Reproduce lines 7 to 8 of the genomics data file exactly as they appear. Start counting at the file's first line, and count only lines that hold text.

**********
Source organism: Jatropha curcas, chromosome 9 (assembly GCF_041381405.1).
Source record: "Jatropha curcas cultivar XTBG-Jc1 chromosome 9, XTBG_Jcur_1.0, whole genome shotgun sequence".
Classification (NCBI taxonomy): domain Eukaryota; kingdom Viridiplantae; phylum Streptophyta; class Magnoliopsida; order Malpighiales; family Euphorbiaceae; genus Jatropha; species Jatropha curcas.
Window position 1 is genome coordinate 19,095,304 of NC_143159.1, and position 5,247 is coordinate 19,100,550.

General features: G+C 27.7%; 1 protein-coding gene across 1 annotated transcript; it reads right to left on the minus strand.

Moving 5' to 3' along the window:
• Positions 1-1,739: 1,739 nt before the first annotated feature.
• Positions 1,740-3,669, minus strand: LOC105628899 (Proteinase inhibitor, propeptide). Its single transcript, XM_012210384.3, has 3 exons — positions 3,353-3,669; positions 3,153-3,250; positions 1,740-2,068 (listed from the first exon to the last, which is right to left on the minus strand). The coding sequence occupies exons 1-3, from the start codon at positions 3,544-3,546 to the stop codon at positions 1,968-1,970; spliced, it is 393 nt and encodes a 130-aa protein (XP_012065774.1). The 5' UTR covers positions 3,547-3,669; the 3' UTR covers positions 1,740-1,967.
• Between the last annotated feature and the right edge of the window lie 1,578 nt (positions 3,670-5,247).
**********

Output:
• Positions 1-1,739: 1,739 nt before the first annotated feature.
• Positions 1,740-3,669, minus strand: LOC105628899 (Proteinase inhibitor, propeptide). Its single transcript, XM_012210384.3, has 3 exons — positions 3,353-3,669; positions 3,153-3,250; positions 1,740-2,068 (listed from the first exon to the last, which is right to left on the minus strand). The coding sequence occupies exons 1-3, from the start codon at positions 3,544-3,546 to the stop codon at positions 1,968-1,970; spliced, it is 393 nt and encodes a 130-aa protein (XP_012065774.1). The 5' UTR covers positions 3,547-3,669; the 3' UTR covers positions 1,740-1,967.